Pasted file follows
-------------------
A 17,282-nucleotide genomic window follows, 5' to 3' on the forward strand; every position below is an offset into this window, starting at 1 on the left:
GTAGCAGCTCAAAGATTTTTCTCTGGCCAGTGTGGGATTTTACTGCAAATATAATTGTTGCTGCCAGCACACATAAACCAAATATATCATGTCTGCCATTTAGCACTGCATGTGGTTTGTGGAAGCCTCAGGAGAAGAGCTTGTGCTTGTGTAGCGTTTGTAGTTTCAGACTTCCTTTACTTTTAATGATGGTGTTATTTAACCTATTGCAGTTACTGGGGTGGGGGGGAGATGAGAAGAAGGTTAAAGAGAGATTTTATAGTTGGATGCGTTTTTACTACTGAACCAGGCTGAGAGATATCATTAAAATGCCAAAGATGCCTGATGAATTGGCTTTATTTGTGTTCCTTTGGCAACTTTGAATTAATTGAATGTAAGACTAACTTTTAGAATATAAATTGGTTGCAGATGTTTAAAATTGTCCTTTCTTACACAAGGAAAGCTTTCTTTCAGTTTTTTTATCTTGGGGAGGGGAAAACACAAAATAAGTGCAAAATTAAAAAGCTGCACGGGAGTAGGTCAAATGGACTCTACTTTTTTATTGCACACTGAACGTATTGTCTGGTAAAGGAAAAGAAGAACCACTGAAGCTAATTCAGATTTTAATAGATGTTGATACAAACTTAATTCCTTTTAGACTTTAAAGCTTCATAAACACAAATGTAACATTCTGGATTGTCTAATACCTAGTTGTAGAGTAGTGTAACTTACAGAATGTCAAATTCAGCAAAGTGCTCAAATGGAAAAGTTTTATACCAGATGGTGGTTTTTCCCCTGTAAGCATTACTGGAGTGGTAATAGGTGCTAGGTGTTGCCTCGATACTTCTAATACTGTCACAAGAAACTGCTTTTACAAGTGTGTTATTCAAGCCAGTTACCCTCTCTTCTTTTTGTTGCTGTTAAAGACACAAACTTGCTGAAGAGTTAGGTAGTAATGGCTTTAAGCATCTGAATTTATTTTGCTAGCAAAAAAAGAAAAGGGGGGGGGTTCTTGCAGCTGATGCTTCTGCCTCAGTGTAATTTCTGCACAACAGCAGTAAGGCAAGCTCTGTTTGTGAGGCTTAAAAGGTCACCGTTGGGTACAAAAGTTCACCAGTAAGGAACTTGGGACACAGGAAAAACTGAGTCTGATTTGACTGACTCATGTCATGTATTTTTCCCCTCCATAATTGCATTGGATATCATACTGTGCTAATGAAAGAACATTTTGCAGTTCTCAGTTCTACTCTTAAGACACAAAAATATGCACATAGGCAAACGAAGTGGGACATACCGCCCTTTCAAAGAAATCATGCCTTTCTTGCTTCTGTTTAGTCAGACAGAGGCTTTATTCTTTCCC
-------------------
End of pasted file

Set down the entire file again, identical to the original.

A 17,282-nucleotide genomic window follows, 5' to 3' on the forward strand; every position below is an offset into this window, starting at 1 on the left:
GTAGCAGCTCAAAGATTTTTCTCTGGCCAGTGTGGGATTTTACTGCAAATATAATTGTTGCTGCCAGCACACATAAACCAAATATATCATGTCTGCCATTTAGCACTGCATGTGGTTTGTGGAAGCCTCAGGAGAAGAGCTTGTGCTTGTGTAGCGTTTGTAGTTTCAGACTTCCTTTACTTTTAATGATGGTGTTATTTAACCTATTGCAGTTACTGGGGTGGGGGGGAGATGAGAAGAAGGTTAAAGAGAGATTTTATAGTTGGATGCGTTTTTACTACTGAACCAGGCTGAGAGATATCATTAAAATGCCAAAGATGCCTGATGAATTGGCTTTATTTGTGTTCCTTTGGCAACTTTGAATTAATTGAATGTAAGACTAACTTTTAGAATATAAATTGGTTGCAGATGTTTAAAATTGTCCTTTCTTACACAAGGAAAGCTTTCTTTCAGTTTTTTTATCTTGGGGAGGGGAAAACACAAAATAAGTGCAAAATTAAAAAGCTGCACGGGAGTAGGTCAAATGGACTCTACTTTTTTATTGCACACTGAACGTATTGTCTGGTAAAGGAAAAGAAGAACCACTGAAGCTAATTCAGATTTTAATAGATGTTGATACAAACTTAATTCCTTTTAGACTTTAAAGCTTCATAAACACAAATGTAACATTCTGGATTGTCTAATACCTAGTTGTAGAGTAGTGTAACTTACAGAATGTCAAATTCAGCAAAGTGCTCAAATGGAAAAGTTTTATACCAGATGGTGGTTTTTCCCCTGTAAGCATTACTGGAGTGGTAATAGGTGCTAGGTGTTGCCTCGATACTTCTAATACTGTCACAAGAAACTGCTTTTACAAGTGTGTTATTCAAGCCAGTTACCCTCTCTTCTTTTTGTTGCTGTTAAAGACACAAACTTGCTGAAGAGTTAGGTAGTAATGGCTTTAAGCATCTGAATTTATTTTGCTAGCAAAAAAAGAAAAGGGGGGGGGTTCTTGCAGCTGATGCTTCTGCCTCAGTGTAATTTCTGCACAACAGCAGTAAGGCAAGCTCTGTTTGTGAGGCTTAAAAGGTCACCGTTGGGTACAAAAGTTCACCAGTAAGGAACTTGGGACACAGGAAAAACTGAGTCTGATTTGACTGACTCATGTCATGTATTTTTCCCCTCCATAATTGCATTGGATATCATACTGTGCTAATGAAAGAACATTTTGCAGTTCTCAGTTCTACTCTTAAGACACAAAAATATGCACATAGGCAAACGAAGTGGGACATACCGCCCTTTCAAAGAAATCATGCCTTTCTTGCTTCTGTTTAGTCAGACAGAGGCTTTATTCTTTCCC